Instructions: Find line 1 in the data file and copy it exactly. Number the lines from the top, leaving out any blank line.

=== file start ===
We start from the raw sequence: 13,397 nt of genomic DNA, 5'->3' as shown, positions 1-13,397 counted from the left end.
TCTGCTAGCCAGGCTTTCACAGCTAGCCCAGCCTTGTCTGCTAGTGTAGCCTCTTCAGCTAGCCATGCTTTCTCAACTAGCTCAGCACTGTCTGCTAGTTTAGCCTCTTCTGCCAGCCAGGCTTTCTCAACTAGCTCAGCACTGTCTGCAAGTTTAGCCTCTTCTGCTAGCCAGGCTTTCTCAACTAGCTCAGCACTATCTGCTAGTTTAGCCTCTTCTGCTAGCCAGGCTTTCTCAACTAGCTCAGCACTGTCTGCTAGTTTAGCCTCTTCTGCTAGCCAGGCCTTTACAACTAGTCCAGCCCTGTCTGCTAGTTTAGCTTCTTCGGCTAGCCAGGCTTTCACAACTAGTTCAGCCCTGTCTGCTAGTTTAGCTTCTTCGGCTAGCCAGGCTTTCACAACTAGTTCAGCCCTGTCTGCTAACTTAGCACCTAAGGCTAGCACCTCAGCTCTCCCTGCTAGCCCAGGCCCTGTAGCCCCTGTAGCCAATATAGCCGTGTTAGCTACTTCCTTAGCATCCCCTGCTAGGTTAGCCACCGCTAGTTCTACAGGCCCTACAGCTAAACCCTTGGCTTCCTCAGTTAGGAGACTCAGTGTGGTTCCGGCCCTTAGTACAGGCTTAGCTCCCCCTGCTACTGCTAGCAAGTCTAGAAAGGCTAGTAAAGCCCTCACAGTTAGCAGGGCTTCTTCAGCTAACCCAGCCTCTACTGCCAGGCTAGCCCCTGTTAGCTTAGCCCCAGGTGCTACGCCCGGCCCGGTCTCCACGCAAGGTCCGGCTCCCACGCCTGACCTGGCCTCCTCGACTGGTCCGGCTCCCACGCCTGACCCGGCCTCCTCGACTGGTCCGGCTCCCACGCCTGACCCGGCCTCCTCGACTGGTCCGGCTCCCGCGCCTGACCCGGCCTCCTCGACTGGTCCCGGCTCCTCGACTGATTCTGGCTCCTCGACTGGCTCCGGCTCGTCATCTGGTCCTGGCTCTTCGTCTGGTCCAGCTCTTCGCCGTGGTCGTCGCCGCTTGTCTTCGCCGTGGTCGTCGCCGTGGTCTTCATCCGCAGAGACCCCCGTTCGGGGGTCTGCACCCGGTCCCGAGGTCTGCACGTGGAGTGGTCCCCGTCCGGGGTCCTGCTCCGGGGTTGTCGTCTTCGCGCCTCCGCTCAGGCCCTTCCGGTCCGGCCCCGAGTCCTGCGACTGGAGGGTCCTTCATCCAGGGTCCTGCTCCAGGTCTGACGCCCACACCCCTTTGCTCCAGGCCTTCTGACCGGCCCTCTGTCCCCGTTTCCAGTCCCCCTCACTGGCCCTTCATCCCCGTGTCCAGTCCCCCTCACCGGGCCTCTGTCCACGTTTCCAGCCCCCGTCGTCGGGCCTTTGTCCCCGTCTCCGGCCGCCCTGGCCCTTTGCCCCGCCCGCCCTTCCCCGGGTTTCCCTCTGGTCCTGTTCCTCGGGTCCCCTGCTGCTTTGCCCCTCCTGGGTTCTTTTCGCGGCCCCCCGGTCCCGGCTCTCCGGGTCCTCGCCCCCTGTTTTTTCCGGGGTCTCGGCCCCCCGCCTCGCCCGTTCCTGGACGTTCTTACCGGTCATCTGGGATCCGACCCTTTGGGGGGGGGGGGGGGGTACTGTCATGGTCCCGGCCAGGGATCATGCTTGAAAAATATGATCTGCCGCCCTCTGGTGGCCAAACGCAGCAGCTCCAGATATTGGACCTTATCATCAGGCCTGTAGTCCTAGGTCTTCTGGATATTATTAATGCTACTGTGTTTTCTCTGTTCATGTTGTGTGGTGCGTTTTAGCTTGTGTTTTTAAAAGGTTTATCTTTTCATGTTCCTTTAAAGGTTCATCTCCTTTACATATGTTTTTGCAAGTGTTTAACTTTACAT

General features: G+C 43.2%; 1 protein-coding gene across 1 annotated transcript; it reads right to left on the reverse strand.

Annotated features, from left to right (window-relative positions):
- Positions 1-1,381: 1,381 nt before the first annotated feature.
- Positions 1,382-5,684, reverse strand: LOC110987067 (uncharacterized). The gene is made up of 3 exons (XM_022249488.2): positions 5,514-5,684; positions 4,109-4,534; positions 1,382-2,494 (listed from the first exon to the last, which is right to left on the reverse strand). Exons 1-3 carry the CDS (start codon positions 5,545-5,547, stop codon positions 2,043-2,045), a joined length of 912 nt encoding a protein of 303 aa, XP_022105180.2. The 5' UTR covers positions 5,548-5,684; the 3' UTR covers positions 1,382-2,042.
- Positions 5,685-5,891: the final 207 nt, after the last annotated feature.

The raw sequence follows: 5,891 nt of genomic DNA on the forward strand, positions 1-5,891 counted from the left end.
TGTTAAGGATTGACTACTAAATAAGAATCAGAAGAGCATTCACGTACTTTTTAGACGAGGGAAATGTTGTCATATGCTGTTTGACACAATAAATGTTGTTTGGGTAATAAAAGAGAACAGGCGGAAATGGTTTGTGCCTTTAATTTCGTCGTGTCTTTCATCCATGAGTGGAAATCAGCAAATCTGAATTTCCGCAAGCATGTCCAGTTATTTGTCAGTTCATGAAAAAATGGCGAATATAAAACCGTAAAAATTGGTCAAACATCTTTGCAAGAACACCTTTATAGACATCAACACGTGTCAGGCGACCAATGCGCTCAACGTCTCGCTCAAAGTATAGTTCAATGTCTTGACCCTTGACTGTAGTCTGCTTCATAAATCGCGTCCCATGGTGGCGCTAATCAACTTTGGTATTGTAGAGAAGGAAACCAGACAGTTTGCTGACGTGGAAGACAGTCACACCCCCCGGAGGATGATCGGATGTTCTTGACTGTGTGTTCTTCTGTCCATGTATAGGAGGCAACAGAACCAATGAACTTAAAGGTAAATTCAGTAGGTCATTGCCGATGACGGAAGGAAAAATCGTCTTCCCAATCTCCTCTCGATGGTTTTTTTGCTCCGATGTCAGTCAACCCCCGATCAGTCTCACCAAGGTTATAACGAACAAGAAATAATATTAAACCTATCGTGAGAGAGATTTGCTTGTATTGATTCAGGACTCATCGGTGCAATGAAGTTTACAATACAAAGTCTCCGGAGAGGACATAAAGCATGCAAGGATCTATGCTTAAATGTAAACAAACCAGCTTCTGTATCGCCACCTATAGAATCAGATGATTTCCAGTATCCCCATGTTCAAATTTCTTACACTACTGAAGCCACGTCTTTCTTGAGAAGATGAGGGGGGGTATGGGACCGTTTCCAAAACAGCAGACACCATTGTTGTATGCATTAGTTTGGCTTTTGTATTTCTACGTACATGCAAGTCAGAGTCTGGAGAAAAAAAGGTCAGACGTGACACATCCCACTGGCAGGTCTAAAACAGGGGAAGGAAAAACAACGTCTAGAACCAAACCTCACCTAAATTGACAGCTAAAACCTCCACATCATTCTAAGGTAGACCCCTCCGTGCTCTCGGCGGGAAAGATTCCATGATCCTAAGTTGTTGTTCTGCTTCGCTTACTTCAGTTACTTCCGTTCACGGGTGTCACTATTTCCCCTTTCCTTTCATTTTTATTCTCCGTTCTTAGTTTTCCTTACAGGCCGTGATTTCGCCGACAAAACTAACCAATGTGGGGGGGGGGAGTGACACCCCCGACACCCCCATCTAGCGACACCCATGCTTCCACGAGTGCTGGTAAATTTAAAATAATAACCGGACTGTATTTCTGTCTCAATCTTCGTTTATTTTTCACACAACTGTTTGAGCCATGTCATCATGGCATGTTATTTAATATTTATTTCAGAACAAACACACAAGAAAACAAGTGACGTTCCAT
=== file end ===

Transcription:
We start from the raw sequence: 13,397 nt of genomic DNA, 5'->3' as shown, positions 1-13,397 counted from the left end.